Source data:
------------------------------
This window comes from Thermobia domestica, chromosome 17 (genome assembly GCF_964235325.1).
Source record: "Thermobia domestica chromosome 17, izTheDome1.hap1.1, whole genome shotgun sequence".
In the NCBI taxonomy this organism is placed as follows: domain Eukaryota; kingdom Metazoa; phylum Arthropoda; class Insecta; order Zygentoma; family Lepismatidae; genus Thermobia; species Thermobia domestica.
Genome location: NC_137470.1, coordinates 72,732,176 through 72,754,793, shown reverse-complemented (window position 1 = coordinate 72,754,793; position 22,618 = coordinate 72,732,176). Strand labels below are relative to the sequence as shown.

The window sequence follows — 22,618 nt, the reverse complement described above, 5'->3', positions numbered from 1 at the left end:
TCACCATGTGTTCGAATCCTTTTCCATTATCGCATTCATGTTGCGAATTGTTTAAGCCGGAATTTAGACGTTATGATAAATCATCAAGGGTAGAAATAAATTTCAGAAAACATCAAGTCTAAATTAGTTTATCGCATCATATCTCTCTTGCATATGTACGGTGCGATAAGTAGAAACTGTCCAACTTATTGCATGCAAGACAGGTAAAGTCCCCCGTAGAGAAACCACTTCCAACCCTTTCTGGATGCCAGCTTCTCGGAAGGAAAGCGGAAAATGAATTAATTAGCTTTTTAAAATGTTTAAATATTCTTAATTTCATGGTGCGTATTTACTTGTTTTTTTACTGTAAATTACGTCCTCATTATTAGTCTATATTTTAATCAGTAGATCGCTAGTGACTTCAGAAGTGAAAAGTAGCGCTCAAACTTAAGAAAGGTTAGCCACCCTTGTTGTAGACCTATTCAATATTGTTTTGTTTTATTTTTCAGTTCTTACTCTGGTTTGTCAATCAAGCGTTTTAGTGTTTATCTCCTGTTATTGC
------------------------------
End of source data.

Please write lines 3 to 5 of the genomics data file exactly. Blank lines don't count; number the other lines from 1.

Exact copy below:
In the NCBI taxonomy this organism is placed as follows: domain Eukaryota; kingdom Metazoa; phylum Arthropoda; class Insecta; order Zygentoma; family Lepismatidae; genus Thermobia; species Thermobia domestica.
Genome location: NC_137470.1, coordinates 72,732,176 through 72,754,793, shown reverse-complemented (window position 1 = coordinate 72,754,793; position 22,618 = coordinate 72,732,176). Strand labels below are relative to the sequence as shown.

The window sequence follows — 22,618 nt, the reverse complement described above, 5'->3', positions numbered from 1 at the left end: